Would you accept "It's complicated..."? The first problem is that even though (atomic) solids are composed of atoms, they don't behave like the atoms they are made from when hit by light. For that you have to have a dilute mono-atomic gas. I can't think of a single element at the moment (someone please help me out!) that has a gaseous phase comprised of single atoms at normal conditions, and I can't recall which (any) will interact with visible light by electronic transitions from their ground state. Most solids do not interact by simple electronic transitions, either, but what you see are molecular excitations or bulk electronic effects (in metals) instead. There are rare exceptions in diluted systems where individual fluorescent atoms are embedded in a solid matrix, but that just makes things more complicated, still, as these atomic probes are seeing the local fields in the solid.
If you want to directly observe true atomic transitions, you have to get an element to an atomic gas state, first, and then you have to excite it either with ultraviolet light, by collision or with an electric discharge to get into an excited state from which there are visible and near IR transitions.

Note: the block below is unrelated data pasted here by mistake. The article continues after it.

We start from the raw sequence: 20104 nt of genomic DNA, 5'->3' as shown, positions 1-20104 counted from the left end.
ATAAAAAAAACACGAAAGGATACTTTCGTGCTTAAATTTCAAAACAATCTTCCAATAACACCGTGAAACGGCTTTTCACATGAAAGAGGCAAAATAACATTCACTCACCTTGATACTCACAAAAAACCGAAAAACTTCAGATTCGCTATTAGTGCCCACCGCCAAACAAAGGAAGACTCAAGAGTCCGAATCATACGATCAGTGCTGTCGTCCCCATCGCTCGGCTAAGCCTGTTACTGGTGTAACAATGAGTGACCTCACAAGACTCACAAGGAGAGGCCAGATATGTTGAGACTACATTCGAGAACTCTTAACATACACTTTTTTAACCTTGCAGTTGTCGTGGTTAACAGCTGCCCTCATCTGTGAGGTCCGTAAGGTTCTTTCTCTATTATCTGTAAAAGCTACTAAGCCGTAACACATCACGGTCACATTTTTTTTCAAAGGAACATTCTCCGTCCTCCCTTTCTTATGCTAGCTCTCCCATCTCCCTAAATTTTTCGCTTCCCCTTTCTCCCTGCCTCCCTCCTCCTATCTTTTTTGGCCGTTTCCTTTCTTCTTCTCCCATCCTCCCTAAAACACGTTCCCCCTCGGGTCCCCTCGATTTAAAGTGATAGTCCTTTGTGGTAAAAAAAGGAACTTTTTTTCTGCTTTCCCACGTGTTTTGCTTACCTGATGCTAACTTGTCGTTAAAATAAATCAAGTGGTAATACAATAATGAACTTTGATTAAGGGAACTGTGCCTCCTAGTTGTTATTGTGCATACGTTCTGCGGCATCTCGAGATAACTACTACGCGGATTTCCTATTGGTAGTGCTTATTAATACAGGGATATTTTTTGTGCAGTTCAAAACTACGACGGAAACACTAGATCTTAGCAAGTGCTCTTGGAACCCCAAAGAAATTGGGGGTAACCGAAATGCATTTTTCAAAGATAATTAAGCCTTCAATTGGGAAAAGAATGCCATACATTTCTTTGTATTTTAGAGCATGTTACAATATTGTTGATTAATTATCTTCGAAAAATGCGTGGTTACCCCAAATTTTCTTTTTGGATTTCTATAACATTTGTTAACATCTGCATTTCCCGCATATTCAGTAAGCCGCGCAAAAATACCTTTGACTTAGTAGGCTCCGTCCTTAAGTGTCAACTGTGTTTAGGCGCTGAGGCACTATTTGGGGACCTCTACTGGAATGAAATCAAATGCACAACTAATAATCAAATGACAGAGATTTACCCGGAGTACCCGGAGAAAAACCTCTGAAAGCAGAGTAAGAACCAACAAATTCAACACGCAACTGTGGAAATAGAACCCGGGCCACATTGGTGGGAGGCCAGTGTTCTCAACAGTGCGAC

In comparison, solids and liquids made of molecules can show interesting molecular excitations which give them their colors that can be seen in absorption and reflection. The shiny appearance of metals is based on the free delocalized electrons, so that's a totally different mechanism, again.
This only scratches the range of possibilities. There are single trapped electrons (called "color centers", e.g. visible in blue fluorescing diamonds), inner shell electrons in fluorescent rare earth metals and a plethora of more complex mechanism that enable light-matter interaction in the solid phase.